Susan Patrick's broad landscapes depict fanciful places she has never looked at, explored, or even imagined. They grew from the inspiration of underlying paintings, plant forms painted in the Middle East, direct observation, and printed marks. The triangle composition, as well as the landscape paintings, were painted over previous work that became part of what you see now. Chosen elements were painted around and left to inhabit the new compositions. In a sense, the new paintings are in collaboration with the previous paintings, somehow merging memory, and current time. The sense of motion plays through all these paintings. Wind could be blowing, plants swaying, reaching, marks jutting, birds careening. There is pushing to and pulling apart, agitation.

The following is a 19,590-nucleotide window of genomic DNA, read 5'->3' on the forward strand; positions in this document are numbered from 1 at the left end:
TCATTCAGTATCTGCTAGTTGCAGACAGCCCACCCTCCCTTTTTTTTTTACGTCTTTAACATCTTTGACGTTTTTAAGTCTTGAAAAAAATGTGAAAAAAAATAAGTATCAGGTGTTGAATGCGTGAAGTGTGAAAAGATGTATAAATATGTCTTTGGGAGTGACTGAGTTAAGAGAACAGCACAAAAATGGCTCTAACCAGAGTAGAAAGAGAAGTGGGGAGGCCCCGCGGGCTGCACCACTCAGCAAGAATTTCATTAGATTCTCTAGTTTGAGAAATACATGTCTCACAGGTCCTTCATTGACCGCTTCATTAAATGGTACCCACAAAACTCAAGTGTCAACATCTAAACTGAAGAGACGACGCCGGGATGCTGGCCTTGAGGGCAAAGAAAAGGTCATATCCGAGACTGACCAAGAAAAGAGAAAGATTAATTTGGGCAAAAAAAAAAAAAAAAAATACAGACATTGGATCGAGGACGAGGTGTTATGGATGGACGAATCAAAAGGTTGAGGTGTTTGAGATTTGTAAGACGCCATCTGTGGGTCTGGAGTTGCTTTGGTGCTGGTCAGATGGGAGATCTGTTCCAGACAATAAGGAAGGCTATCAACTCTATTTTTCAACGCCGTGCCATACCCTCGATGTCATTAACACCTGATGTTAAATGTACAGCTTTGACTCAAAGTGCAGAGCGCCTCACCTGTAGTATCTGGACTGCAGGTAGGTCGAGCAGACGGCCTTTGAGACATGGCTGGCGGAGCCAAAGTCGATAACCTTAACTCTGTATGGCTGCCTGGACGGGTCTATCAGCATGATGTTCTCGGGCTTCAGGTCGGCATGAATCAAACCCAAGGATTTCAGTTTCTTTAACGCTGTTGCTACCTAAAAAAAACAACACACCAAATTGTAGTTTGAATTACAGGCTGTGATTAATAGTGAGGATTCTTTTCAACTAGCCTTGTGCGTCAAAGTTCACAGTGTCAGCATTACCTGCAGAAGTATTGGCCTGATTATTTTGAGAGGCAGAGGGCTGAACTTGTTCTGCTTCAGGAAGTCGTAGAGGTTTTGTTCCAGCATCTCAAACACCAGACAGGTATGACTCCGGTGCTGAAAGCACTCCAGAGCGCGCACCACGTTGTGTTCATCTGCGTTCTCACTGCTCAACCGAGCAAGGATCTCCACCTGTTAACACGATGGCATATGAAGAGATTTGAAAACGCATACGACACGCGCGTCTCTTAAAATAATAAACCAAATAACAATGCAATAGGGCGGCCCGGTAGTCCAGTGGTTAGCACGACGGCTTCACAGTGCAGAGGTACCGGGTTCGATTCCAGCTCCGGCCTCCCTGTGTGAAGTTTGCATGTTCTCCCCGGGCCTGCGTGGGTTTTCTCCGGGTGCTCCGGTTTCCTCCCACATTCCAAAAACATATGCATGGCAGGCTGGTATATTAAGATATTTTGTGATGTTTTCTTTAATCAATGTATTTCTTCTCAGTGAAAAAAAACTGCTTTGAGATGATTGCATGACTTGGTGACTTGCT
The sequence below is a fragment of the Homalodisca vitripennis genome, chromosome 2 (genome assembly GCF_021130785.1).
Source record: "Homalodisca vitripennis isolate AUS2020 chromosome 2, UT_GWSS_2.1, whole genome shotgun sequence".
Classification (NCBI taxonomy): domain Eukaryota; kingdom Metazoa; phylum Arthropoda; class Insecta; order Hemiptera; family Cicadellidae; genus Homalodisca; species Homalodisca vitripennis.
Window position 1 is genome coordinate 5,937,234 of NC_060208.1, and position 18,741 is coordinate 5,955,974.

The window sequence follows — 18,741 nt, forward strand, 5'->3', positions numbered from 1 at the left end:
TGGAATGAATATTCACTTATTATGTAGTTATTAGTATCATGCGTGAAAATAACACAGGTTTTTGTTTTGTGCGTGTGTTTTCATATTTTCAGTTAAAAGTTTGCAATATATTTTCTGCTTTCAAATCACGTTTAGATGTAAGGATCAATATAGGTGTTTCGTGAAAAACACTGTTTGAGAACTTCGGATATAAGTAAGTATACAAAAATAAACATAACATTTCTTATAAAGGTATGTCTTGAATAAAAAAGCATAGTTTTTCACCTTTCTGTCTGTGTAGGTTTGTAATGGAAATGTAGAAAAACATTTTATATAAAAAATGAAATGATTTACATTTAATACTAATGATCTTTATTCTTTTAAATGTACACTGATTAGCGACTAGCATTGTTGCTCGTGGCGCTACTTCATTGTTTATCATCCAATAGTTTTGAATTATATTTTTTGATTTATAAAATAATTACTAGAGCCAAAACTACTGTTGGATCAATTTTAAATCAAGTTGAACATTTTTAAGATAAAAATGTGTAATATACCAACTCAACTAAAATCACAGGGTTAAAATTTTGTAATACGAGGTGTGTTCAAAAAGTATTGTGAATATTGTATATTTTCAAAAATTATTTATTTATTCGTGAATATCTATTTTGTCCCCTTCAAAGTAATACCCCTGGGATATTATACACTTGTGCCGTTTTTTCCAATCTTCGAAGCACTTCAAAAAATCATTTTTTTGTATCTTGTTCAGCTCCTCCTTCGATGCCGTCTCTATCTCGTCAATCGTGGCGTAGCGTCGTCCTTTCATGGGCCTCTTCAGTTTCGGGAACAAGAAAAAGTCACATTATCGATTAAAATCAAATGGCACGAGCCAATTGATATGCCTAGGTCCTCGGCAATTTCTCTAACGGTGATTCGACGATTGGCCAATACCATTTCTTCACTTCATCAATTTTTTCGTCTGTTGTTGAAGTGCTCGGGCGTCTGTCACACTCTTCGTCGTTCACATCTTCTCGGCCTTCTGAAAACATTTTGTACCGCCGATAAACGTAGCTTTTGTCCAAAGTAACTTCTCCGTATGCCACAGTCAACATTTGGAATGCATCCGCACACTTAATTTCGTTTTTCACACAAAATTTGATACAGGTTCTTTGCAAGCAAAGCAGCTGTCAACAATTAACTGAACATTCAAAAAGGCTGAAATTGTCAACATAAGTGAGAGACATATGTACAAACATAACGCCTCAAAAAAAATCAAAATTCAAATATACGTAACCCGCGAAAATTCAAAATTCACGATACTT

The Arrangements are sewn down objects picked up off roads and ground. Each object originally had a purpose, such as producing oxygen, housing a sea animal, holding metal pieces or wooden boards together, capping a bottle, helping a bird fly. When these objects were no longer useful they had become trash. Before being discarded they had a purpose and were perhaps valuable in function or sentiment. And then, they fell or were dropped, turned into debris. Patrick picked them up, arranged them, drew them, and sewed them down, perhaps giving them a new purpose of pleasing the spirit and the eye.